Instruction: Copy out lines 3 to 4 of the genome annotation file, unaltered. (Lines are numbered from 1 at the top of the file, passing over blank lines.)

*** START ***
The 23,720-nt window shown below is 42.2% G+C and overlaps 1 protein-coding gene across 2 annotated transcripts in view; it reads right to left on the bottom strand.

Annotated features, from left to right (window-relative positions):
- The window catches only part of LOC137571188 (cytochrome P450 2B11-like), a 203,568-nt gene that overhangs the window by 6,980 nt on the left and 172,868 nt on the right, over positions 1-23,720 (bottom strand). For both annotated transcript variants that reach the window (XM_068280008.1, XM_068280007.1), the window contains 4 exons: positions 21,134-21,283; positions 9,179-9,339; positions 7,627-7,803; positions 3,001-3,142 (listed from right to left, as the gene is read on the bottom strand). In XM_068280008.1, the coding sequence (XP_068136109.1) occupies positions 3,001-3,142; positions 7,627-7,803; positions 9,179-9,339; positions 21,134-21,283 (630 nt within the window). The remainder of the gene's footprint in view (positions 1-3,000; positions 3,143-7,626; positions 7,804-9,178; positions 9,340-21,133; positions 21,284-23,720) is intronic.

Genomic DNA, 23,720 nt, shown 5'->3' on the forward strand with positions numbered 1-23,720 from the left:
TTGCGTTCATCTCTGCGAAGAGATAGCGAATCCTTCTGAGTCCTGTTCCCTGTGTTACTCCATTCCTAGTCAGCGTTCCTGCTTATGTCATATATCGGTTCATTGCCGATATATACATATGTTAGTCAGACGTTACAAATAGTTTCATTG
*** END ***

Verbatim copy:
- The window catches only part of LOC137571188 (cytochrome P450 2B11-like), a 203,568-nt gene that overhangs the window by 6,980 nt on the left and 172,868 nt on the right, over positions 1-23,720 (bottom strand). For both annotated transcript variants that reach the window (XM_068280008.1, XM_068280007.1), the window contains 4 exons: positions 21,134-21,283; positions 9,179-9,339; positions 7,627-7,803; positions 3,001-3,142 (listed from right to left, as the gene is read on the bottom strand). In XM_068280008.1, the coding sequence (XP_068136109.1) occupies positions 3,001-3,142; positions 7,627-7,803; positions 9,179-9,339; positions 21,134-21,283 (630 nt within the window). The remainder of the gene's footprint in view (positions 1-3,000; positions 3,143-7,626; positions 7,804-9,178; positions 9,340-21,133; positions 21,284-23,720) is intronic.

Genomic DNA, 23,720 nt, shown 5'->3' on the forward strand with positions numbered 1-23,720 from the left: